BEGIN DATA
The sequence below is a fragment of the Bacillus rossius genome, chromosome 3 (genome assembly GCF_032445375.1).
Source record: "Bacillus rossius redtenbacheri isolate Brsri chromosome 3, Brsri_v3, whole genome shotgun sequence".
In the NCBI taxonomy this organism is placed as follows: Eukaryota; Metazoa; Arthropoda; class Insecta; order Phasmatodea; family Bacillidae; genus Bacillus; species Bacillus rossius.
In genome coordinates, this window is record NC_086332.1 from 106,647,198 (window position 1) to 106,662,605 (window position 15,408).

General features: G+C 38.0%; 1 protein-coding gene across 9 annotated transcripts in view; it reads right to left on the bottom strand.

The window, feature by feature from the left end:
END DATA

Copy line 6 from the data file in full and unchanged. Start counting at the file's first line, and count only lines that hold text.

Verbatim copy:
The window, feature by feature from the left end: